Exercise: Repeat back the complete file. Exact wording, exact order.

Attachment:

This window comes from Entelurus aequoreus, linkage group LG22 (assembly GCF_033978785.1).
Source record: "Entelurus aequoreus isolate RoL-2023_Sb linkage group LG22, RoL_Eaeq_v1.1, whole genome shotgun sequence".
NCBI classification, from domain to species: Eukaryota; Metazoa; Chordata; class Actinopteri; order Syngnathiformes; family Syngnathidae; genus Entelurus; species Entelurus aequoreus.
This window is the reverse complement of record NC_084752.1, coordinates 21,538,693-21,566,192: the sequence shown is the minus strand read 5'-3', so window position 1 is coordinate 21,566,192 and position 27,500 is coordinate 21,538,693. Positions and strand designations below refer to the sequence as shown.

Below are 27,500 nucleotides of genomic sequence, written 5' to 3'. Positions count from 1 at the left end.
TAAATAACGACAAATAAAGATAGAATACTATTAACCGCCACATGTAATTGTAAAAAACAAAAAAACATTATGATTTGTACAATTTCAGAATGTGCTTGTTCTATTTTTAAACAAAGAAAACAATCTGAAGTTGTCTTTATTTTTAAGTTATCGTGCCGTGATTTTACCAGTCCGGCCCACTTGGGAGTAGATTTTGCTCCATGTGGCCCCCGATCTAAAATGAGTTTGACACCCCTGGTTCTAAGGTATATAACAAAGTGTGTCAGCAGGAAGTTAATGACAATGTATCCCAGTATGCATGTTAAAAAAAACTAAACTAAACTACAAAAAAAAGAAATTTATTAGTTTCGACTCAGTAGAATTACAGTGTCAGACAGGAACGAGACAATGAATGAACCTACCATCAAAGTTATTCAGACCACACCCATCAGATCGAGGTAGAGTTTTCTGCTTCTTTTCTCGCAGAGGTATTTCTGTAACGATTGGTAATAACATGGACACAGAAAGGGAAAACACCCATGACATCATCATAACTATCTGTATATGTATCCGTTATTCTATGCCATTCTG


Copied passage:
This window comes from Entelurus aequoreus, linkage group LG22 (assembly GCF_033978785.1).
Source record: "Entelurus aequoreus isolate RoL-2023_Sb linkage group LG22, RoL_Eaeq_v1.1, whole genome shotgun sequence".
NCBI classification, from domain to species: Eukaryota; Metazoa; Chordata; class Actinopteri; order Syngnathiformes; family Syngnathidae; genus Entelurus; species Entelurus aequoreus.
This window is the reverse complement of record NC_084752.1, coordinates 21,538,693-21,566,192: the sequence shown is the minus strand read 5'-3', so window position 1 is coordinate 21,566,192 and position 27,500 is coordinate 21,538,693. Positions and strand designations below refer to the sequence as shown.

Below are 27,500 nucleotides of genomic sequence, written 5' to 3'. Positions count from 1 at the left end.
TAAATAACGACAAATAAAGATAGAATACTATTAACCGCCACATGTAATTGTAAAAAACAAAAAAACATTATGATTTGTACAATTTCAGAATGTGCTTGTTCTATTTTTAAACAAAGAAAACAATCTGAAGTTGTCTTTATTTTTAAGTTATCGTGCCGTGATTTTACCAGTCCGGCCCACTTGGGAGTAGATTTTGCTCCATGTGGCCCCCGATCTAAAATGAGTTTGACACCCCTGGTTCTAAGGTATATAACAAAGTGTGTCAGCAGGAAGTTAATGACAATGTATCCCAGTATGCATGTTAAAAAAAACTAAACTAAACTACAAAAAAAAGAAATTTATTAGTTTCGACTCAGTAGAATTACAGTGTCAGACAGGAACGAGACAATGAATGAACCTACCATCAAAGTTATTCAGACCACACCCATCAGATCGAGGTAGAGTTTTCTGCTTCTTTTCTCGCAGAGGTATTTCTGTAACGATTGGTAATAACATGGACACAGAAAGGGAAAACACCCATGACATCATCATAACTATCTGTATATGTATCCGTTATTCTATGCCATTCTG